Way back in 1966, documentary filmmaker Bruce Brown followed two young surfers around the world in their quest for the perfect wave. It seems as if it were just the three of them - the two surfers and Bruce Brown who filmed that magical year with a hand-held Technicolor camera with no sound. Later, he edited the film and narrated it and his is the only voice we hear in addition to some original music by "The Sandals". There are no sounds of the surf, no remarks from the two surfers and we never hear the voices of all the colorful characters they meet along the way.
The concept was to surf on beaches that had never been surfed before. This led them Africa, Australia, New Zealand and Tahiti. And, naturally California and Hawaii. Sometimes the surf was to their liking. Sometimes it was not. But always it was an adventure, the kind of adventure that I quickly got caught up in even though it all seemed like a home movie and the camera was old fashioned. I remember one spot where there is a long smooth wave to ride and the narrator notes that the wave was so long that he ran out of film, stopped shooting, changed the film, and was able to continue filming the surfer on the same wave.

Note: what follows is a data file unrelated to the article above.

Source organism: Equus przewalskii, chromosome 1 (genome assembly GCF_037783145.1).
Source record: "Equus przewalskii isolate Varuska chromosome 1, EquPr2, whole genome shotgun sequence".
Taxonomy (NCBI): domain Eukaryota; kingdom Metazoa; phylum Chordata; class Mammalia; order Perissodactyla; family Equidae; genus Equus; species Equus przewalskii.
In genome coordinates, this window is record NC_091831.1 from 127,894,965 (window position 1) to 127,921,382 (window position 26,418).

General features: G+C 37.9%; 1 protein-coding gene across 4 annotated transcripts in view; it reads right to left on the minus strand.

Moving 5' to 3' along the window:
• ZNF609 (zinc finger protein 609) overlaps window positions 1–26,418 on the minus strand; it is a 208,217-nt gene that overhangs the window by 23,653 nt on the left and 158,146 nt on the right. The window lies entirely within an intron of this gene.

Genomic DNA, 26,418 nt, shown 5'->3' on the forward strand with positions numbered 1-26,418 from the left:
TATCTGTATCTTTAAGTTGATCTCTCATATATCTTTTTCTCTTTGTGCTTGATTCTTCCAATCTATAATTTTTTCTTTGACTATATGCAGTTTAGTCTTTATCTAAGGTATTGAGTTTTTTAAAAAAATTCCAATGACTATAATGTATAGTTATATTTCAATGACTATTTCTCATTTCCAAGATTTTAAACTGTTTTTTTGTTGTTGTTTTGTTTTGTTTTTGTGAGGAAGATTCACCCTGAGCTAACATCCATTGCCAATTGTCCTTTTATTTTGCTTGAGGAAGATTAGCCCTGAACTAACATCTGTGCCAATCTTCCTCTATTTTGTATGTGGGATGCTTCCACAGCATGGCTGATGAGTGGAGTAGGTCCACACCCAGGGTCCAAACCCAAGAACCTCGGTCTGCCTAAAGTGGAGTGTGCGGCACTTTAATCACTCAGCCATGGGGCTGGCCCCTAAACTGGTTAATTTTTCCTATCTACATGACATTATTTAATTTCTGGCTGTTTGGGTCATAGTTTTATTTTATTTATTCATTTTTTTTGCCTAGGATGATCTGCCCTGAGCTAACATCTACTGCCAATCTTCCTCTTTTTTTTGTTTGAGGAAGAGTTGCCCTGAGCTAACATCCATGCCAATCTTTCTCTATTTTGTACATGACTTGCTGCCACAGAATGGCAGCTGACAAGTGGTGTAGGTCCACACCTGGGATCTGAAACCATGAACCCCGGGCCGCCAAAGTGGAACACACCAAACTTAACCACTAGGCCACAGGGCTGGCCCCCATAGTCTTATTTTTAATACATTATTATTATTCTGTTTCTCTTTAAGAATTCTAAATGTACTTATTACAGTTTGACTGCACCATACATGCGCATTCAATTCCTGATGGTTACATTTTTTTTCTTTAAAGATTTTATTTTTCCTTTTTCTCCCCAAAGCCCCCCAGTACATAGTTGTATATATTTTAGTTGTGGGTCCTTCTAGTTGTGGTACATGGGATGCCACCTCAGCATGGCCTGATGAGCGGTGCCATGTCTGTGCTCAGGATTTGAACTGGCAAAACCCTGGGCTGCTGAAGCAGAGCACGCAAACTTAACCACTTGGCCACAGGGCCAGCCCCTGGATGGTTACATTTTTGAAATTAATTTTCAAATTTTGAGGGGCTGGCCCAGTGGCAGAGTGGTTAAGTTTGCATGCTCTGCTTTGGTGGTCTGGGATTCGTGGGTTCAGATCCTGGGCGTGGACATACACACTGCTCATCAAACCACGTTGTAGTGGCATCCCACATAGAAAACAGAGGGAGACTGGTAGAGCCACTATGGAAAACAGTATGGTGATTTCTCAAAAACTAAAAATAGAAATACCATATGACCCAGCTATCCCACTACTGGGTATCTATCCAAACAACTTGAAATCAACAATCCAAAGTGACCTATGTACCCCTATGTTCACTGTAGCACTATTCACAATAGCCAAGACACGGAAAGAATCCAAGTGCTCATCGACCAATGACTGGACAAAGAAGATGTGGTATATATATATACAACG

As the film was made in 1966, it expressed a view of the world that is not politically correct today. For example, there are a lot of little jokes about the "natives" in an African tribe. But in spite of the words, it was obvious that everyone in the tribe enjoyed watching the surfers. Later, with the help of our surfers, these "natives" tried it themselves and soon were improvising their own surfboards.
There are a lot of beaches in the world. But the sport was perfected in Hawaii as pure recreation. That's the way the Hawaiians lived for centuries. Our two surfers came from California, a place very much influenced by Hawaiian surfers.
Other details about 1966 stood out and made me smile. For example, a luxury hotel in Senegal cost $30 per night, which they thought was outlandishly expensive. Gas cost $1.00 a gallon in Africa, a very high cost. And the hairstyles of the two light-haired and sometimes sunburned surfers were short and slicked back with lots and lots of grease. Also, the bodies of the surfers did not look like the surfers today. The two men had narrow chests and the musculature in their arms and legs was just enough to handle their surfboards. Obviously, they never worked out in a gym. They just rode those waves. And loved every minute of it.
This is a film that was made with the pure love of the sport. It is indeed a classic. And a "must" for anyone interested surfing.